Classical conditioning and Pavlov’s dog experiment


Have you ever experienced your mouth watering at the thought of tasty food? Do you start feeling hungry when it’s close to your lunch break? Have you ever thought what actually causes secretion of saliva and gastric juices even though you don’t have any food in the mouth? This phenomenon was explained by Ivan Pavlov, through a series of experiments done using dogs.

Ivan Pavlov was a Russian Physiologist. He was very much interested in physiology and therefore entered the University of Petersburg to take courses in Natural Sciences. After completing his studies he was invited to the Institute of Experimental Medicine, to direct the department of Physiology. There he conducted a research to understand the gastric function of dogs which eventually led to the discovery of the concept of classical conditioning.

Just like many brilliant scientific discoveries, this concept was also discovered accidentally by Pavlov when he was examining the salivary glands of the dogs.

At first he thought that there is no need to teach some responses to dogs (like salivating when the food is near), and that these responses are hard-wired to dog’s brain. He termed these as Unconditioned Responses. Then one day he observed that these dogs also start salivating once they see the lab assistant who gives them food everyday. This made him realize that these dogs have learnt to associate the food with the lab assistant and this has triggered the same response (salivation) as before. He further stated that the lab assistant was a neutral stimulus (because it doesn’t make any response) and the dogs have associated the neutral stimulus with the unconditioned stimulus (food) and this has resulted in the same unconditioned response (salivation). But now that response was learnt therefore he termed it as a conditional reflex.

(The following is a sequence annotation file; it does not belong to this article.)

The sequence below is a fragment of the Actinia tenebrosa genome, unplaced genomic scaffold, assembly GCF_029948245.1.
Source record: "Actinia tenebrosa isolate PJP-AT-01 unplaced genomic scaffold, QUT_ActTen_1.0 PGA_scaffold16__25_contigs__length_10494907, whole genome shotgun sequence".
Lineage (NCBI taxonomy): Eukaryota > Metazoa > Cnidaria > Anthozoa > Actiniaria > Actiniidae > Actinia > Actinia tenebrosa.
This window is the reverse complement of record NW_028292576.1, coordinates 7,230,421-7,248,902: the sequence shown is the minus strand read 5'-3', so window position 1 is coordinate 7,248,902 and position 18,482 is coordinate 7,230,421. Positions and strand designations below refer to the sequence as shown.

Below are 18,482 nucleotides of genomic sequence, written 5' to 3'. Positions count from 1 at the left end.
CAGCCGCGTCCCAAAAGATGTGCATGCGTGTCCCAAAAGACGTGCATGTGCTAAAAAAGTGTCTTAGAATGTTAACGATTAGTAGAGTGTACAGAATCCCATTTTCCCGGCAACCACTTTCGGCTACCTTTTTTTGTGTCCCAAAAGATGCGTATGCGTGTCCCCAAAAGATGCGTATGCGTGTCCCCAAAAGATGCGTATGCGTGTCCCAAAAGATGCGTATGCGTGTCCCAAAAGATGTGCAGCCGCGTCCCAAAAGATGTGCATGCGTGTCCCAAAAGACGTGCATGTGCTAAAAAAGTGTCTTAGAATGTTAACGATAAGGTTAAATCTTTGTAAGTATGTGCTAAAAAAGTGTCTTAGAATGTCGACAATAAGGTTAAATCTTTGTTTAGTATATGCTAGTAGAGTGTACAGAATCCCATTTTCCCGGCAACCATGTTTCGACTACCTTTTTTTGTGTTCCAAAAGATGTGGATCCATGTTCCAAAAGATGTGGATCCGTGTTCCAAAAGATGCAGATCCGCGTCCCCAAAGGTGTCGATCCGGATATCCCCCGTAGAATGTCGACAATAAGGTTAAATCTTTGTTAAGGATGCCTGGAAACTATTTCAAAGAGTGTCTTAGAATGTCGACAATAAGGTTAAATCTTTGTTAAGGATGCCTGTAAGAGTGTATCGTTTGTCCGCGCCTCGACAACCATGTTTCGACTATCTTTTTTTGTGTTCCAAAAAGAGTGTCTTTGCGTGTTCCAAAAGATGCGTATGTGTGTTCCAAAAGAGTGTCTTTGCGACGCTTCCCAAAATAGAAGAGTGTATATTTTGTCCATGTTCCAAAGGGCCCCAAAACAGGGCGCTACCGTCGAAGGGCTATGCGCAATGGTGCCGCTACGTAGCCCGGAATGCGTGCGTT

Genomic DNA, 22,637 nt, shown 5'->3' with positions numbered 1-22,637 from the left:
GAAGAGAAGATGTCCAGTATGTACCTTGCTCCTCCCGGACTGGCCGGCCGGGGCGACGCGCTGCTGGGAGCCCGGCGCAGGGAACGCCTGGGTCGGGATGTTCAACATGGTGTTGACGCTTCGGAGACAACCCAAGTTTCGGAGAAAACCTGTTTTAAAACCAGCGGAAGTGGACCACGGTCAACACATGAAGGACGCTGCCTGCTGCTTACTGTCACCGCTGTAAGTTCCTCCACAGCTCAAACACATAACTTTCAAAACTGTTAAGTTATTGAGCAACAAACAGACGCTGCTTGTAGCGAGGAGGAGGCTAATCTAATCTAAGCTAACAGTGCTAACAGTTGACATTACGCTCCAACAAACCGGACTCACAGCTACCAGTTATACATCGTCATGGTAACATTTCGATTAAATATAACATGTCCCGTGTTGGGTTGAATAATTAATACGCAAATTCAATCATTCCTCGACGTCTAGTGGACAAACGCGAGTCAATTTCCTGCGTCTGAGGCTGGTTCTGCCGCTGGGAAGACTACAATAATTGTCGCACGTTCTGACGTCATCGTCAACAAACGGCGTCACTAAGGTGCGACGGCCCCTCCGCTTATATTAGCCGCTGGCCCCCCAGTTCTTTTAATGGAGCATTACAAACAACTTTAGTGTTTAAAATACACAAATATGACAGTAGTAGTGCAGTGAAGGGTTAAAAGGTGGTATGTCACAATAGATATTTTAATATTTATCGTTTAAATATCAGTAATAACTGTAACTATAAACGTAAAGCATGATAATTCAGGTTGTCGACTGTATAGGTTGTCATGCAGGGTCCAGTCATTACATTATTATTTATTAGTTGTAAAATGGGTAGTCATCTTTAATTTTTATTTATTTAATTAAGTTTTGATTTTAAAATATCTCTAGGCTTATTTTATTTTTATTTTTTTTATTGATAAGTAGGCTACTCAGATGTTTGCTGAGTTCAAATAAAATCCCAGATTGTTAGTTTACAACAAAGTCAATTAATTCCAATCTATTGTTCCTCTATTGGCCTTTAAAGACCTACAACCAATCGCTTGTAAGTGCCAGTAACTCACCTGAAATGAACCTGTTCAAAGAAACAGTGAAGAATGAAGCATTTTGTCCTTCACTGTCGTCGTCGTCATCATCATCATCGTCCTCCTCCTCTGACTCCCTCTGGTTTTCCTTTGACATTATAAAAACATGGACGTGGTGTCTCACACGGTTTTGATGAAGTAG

So to check his hypothesis he conducted experiments in which the dogs were given food at the sound of a buzzer (or a bell). And after few repetitions the dogs learned to associate the sound of the buzzer with the food and started salivating even when only the buzzer was sounded. This process was termed as Classical Conditioning (conditional reflex / Pavlovian conditioning); classical because it was the first systemic study of the basic laws of conditioning.

With further studies it was observed that conditional reflex was learnt quickly if the neutral and unconditional stimulus was presented with less time gap.


References :

Behaviorism (n.d.) Retrieved from

Ivan Pavlov (n.d.) Retrieved from

Pavlov’s Dogs (n.d.) Retrieved from › Perspectives › Behaviorism

Classical Conditioning (n.d.) Retrieved from


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